We’re tracking the conservative culture clash with woke Hollywood hypocrites to keep you up to date on who’s winning and who we hate.
Here’s what happened today:
Geraldo Rivera said he “thinks less of people who are not vaccinated” during “The Five’s” Wednesday broadcast.
“I think it’s an arrogant, selfish, reckless act,” he said. “I have five grandchildren, all under the age of 12, who are susceptible to someone sneezing on them. I think it is absolutely so selfish, that it is appalling.”
He argued that sometimes the government needs to tell rather than ask people to do certain things, and getting vaccinated is one of those things. “I want people to have to show, when I go to the bar, I want to know everybody is vaccinated. Or have the test,” he said.
When cohost Katie Pavlich asked what other health things the government should mandate, he replied that forced inoculations should be extended to the measles and smallpox vaccines.
Piers Morgan said there was “nothing heroic or brave” about the gymnastics GOAT leaving “her team to fight on without their leader and supreme motivational champion,” after she pulled out of the Olympics team final competition on Tuesday and all-around final two days later, citing her mental health.
“You’re not just at these Games for yourself, Simone,” Morgan admonished. “You are part of Team USA, representing the United States of America, and hundreds of millions of American people watching back home, not to mention all the sponsors who’ve paid huge sums to support you. And when you quit, you were performing as part of a gymnastics team, not yourself.”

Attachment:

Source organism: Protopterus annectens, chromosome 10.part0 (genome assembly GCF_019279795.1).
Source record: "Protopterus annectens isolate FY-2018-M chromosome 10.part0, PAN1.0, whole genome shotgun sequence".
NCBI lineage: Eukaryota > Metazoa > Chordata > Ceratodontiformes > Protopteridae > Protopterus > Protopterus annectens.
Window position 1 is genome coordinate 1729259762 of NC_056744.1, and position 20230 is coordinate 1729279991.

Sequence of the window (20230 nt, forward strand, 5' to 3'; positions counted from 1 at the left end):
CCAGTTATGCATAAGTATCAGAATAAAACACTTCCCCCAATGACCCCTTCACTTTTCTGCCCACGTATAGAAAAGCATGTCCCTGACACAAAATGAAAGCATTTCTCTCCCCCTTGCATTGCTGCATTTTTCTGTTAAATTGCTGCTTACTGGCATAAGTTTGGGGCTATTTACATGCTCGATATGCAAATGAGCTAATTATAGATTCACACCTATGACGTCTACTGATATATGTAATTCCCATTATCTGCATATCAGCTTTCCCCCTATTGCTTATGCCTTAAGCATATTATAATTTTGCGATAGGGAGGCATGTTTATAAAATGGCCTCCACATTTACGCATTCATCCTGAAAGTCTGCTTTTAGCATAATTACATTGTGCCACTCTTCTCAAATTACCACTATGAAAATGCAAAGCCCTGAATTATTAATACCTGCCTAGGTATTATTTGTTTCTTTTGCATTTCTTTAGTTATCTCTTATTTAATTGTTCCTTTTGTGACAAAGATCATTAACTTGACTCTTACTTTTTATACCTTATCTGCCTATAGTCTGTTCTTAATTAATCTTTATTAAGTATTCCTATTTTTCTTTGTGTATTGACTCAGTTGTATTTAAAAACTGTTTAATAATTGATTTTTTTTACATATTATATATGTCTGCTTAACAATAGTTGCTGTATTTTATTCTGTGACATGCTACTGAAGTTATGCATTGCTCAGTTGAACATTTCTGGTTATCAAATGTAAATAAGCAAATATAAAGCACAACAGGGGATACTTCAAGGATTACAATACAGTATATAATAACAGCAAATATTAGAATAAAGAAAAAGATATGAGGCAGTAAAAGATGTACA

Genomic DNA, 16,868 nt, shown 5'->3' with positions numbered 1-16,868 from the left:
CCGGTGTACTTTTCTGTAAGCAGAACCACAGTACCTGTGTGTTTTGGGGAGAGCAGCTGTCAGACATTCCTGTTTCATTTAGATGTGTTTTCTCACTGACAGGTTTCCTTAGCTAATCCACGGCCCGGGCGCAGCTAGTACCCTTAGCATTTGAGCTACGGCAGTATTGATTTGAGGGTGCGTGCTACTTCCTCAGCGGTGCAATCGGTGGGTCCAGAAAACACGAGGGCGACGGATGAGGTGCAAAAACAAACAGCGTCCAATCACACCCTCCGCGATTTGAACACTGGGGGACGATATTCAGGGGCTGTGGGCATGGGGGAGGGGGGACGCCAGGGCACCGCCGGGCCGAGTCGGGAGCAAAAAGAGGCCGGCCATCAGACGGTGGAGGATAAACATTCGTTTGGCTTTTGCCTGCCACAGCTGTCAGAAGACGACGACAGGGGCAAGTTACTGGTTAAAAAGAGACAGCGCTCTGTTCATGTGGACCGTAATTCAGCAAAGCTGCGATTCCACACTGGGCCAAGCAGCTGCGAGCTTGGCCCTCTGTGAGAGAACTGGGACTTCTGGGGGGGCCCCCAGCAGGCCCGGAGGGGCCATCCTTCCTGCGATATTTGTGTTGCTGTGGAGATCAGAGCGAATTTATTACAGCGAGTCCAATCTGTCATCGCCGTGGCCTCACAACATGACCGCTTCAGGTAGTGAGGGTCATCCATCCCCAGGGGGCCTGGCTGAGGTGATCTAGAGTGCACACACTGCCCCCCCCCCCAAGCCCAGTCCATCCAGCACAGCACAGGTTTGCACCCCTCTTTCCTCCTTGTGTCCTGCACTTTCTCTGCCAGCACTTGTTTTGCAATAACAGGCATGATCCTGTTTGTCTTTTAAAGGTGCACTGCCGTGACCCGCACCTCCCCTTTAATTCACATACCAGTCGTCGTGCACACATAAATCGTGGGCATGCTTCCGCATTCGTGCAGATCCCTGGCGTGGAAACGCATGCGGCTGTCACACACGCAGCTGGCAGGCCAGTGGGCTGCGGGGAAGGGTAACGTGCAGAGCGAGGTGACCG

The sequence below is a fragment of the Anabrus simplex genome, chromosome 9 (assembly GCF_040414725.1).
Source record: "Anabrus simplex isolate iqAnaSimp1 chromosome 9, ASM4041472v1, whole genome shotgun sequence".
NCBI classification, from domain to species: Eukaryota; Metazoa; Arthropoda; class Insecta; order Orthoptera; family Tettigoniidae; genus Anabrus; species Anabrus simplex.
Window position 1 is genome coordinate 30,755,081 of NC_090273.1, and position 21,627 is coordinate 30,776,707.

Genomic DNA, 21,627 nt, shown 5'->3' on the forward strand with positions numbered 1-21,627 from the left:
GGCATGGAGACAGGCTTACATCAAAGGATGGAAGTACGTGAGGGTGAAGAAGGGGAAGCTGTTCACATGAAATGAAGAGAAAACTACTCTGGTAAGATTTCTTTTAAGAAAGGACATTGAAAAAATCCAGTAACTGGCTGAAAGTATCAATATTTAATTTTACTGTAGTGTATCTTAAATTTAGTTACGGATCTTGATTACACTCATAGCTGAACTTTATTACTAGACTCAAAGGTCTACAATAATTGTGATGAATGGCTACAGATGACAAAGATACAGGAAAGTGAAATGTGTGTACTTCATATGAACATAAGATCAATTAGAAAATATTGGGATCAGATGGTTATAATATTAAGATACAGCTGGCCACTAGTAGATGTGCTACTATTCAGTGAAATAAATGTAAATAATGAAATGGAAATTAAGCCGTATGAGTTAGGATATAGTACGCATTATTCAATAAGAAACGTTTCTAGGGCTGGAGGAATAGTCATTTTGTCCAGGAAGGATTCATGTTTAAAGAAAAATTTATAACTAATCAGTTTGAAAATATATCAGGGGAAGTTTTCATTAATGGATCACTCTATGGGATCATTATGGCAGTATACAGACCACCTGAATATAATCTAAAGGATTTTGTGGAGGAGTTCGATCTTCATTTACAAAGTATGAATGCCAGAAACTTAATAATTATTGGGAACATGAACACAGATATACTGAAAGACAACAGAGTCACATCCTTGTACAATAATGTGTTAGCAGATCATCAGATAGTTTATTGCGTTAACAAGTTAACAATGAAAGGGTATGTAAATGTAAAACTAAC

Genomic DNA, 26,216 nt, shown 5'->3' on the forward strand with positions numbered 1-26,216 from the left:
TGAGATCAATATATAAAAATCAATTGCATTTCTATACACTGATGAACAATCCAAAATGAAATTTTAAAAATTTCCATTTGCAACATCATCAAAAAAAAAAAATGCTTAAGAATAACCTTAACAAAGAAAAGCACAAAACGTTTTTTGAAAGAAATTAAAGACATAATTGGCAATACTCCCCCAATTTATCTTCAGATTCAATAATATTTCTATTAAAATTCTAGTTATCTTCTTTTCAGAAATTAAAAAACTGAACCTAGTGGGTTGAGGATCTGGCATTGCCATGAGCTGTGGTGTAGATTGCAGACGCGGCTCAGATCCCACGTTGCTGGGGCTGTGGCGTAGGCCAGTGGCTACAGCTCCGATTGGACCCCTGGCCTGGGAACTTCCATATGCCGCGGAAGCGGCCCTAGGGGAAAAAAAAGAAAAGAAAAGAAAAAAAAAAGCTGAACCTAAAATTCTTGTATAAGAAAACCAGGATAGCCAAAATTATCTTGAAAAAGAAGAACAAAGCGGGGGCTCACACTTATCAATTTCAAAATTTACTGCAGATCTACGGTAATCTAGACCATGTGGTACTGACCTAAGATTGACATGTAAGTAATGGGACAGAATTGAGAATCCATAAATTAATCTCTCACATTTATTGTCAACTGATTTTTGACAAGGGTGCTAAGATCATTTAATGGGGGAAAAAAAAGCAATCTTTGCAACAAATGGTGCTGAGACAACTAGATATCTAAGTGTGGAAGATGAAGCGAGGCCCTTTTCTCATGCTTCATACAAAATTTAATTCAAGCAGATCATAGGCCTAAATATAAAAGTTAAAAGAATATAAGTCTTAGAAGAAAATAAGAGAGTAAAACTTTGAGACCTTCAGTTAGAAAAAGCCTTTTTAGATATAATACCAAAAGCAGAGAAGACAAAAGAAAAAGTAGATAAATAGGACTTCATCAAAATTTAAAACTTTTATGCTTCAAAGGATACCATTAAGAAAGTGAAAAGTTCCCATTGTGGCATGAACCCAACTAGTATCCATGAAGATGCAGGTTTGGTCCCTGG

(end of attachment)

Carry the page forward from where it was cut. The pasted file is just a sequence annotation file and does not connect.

Biles explained in a late-night press conference that she experienced the “twisties,” which is described as a mental block where a gymnast loses their spatial awareness in the middle of complex aerial skills like Biles performs on the vault apparatus.
But Morgan didn’t buy into her reasoning. “The Olympics are the pinnacle of sport – the ultimate test of any athlete. They’re supposed to be very hard and very tough, physically, mentally, and any other way you care to name,” he remarked.
Chinese officials called out Reuters for using a photo of the country’s female weightlifting gold-winner that they deemed “ugly.”
Hou Zhihui, 24, won the women’s 49kg event after lifting 210kg to take the competition on the opening day of the Tokyo Games, but the Chinese Embassy in Sri Lanka was not pleased with the look on their champion’s face in the photo.
“Among all the photos of the game, @Reuters has chosen this one, which only shows how ugly they are,” the Embassy tweeted. “Don’t put politics and ideologies above sports, and call yourself an unbiased media organization. Shameless.”
When a Twitter commenter said that the photo was well captured and conveyed the message that “nothing in life comes easy,” the Embassy account responded with four different athlete’s images published by Reuters.
“Same day, same Olympics, same @Reuters, different faces. Maybe it’s because everything good in life comes easier for the white westerners?” They shot back.
Same day, same Olympics, same @Reuters , different faces. Maybe it's because everything good in life comes easier for the white westerners?
— Chinese Embassy in Sri Lanka (@ChinaEmbSL) July 24, 2021
Infomercial king Ron Popeil, who created Hair in a Can and the “Chop-o-Matic, died on Wednesday morning at Cedars-Sinai Medical Center in Los Angeles after a severe medical emergency the day prior.